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5 Jun 2006 : Column 149W—continued


Ben Chapman: To ask the Secretary of State for Environment, Food and Rural Affairs what average time was taken by Ministers in his Department to respond to correspondence from hon. and right hon. Members in the last period for which figures are available; and what targets he has set for this process. [72402]

Barry Gardiner: Departmental performance in responding to correspondence to Ministers from hon. and right hon. Members, including Members of the House of Lords, is reported annually to Parliament by the Cabinet Office. The latest annual report shows that
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Defra received 14,305 letters in 2004 and replied to 81 per cent. of these within the Department’s target of 15 working days. In 2005, Defra received 12,051 letters and replied to 75 per cent. of these within its target.

Mr. Allen: To ask the Secretary of State for Environment, Food and Rural Affairs when the Parliamentary Under-Secretary of State will reply to the letter from the hon. Member for Nottingham, North on organic food dated 16 March. [75063]

Mr. Bradshaw: A reply was sent to my hon. Friend on 11 April 2006. I will arrange for a further copy to be sent.

Departmental Estate

Mr. Amess: To ask the Secretary of State for Environment, Food and Rural Affairs what (a) land and (b) property his Department and its predecessors (i) leases and (ii) leased in (A) Southend, West constituency, (B) Essex, (C) Hertfordshire and (D) the Metropolitan police area of London in (1) 1979, (2) 1983, (3) 1987, (4) 1992 and (5) 1997. [72476]

Barry Gardiner: The Department was not created until 2001. Leased property occupied by its predecessor, MAFF, prior to 1990 was acquired for the Ministry by the Property Services Agency (PSA). The dates on which such property was acquired are not readily available and could be obtained only at disproportionate cost.

Leased property held in 1992 and acquired between then and 1997 is listed as follows. No land was leased in these areas during the years concerned.

1. Southend, West constituency:

2. Essex:

3. Hertfordshire:

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4. Metropolitan police area of London:

Departmental Expenditure

David Simpson: To ask the Secretary of State for Environment, Food and Rural Affairs how many staff from his Department attended the Civil Service Islamic Society Eid-Ul-Adha event in London in 2005; and what the total cost to his Department was of their attendance. [73096]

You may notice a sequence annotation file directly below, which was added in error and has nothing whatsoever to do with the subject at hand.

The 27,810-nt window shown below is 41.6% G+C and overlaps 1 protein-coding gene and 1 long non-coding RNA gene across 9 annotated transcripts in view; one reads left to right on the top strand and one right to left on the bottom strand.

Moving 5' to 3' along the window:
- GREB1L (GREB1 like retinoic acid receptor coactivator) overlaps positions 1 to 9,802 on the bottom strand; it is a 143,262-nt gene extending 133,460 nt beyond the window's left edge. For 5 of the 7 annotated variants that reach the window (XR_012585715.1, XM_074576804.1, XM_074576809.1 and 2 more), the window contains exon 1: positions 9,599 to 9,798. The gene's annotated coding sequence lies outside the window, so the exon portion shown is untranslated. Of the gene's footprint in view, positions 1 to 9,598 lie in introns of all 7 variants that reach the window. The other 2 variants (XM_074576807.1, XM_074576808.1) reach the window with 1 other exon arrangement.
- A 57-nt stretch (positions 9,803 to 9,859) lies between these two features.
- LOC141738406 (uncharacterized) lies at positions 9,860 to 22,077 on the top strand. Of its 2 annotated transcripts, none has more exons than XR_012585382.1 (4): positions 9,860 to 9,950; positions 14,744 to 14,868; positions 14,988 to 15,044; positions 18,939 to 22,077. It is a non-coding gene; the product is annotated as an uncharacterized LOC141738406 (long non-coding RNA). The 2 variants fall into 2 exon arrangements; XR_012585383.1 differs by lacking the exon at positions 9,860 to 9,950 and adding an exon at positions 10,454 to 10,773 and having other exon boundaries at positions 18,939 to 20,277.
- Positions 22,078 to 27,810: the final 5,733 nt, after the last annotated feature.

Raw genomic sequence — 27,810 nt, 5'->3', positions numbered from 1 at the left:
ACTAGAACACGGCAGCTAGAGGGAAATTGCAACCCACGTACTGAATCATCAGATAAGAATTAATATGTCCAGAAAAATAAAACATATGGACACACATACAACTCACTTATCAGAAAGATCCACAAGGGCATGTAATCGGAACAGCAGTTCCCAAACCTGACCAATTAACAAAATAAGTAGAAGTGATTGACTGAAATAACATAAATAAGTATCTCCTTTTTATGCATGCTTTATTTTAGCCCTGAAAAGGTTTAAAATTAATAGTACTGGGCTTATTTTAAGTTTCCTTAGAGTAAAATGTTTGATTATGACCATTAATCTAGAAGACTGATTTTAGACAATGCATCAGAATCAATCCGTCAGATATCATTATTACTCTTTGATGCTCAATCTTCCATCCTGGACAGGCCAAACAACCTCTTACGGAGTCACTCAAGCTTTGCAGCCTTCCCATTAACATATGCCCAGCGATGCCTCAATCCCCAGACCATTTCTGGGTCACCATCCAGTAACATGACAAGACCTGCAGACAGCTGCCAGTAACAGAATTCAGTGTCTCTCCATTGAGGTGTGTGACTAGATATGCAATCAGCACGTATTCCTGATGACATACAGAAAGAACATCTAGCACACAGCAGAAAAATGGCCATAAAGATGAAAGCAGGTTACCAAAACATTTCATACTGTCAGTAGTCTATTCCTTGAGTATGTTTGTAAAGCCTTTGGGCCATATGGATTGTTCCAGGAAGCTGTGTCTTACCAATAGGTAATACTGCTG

Barry Gardiner: My right hon. Friend the Chancellor of the Duchy of Lancaster will write to the hon. Member with details of the Civil Service Islamic Society Eid-UI-Adha event. Copies of her letter will be placed in the Library.

Departmental Funding

Mark Williams: To ask the Secretary of State for Environment, Food and Rural Affairs what procedures he will use to assess the socio-economic effects of reductions in funding by his Department to research establishments following the effects of publication of the Research Council Institute's Public Sector Sustainability Survey. [72850]

Barry Gardiner [holding answer 22 May 2006]: Decisions on where to place research contracts are taken on assessment of how the identified research need can best be met. Socio-economic considerations are not part of the scientific review process when assessing research proposals.

Departmental Staff

Chris Huhne: To ask the Secretary of State for Environment, Food and Rural Affairs how many staff by (a) headcount and (b) full-time equivalent work on his blog, broken down by (i) grade and (ii) office or directorate of his Department in which the staff work; and if he will make a statement. [72801]

Barry Gardiner: The Secretary of State writes his own blog. Two staff in Defra's Communications Directorate—at Grade 7 and Higher Executive Officer grades—have integrated the blog into Defra's website, and continue to oversee operation. For the two weeks following the recent ministerial changes, approximately
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30 to 40 per cent. of their time was spent on work in some way connected to the blog. This is expected to decrease.

The blog promotes a new and more direct form of communication between the public and the Secretary of State.

David Simpson: To ask the Secretary of State for Environment, Food and Rural Affairs how many staff in his Department have had (a) five or more, (b) four, (c) three and (d) two periods of sick leave of less than five days in each of the last three years. [73095]

Barry Gardiner: The number of staff in Defra, the State Veterinary Service, the Marine Fisheries Agency and the Government Decontamination Service that had two or more periods of sickness absence of fewer than five days in 2005 was as follows:

Number of periods of absence Number of staff

(a) 5 or more


(b) 4


(c) 3


(d) 2


The number of staff in Defra, SVS, MFA and GDS in 2005 was 7,315 full-time equivalents.

Data on sickness absences for Defra's other Executive Agencies are not held centrally and could be provided only at disproportionate cost. Data for other years are unavailable.

In Defra, managers are responsible for managing sick absence levels and encouraging a working environment where people want to come to work and where they support each other. They discuss each occasion of absence with the employee upon their return to work to determine any action or individual support needs. A new contract for the provision of occupational health services ensures that assistance is available to managers who have particular concerns over an individual's general health or sickness absence.

David Simpson: To ask the Secretary of State for Environment, Food and Rural Affairs what incentives his Department offers to encourage staff to share vehicles when travelling to work. [73098]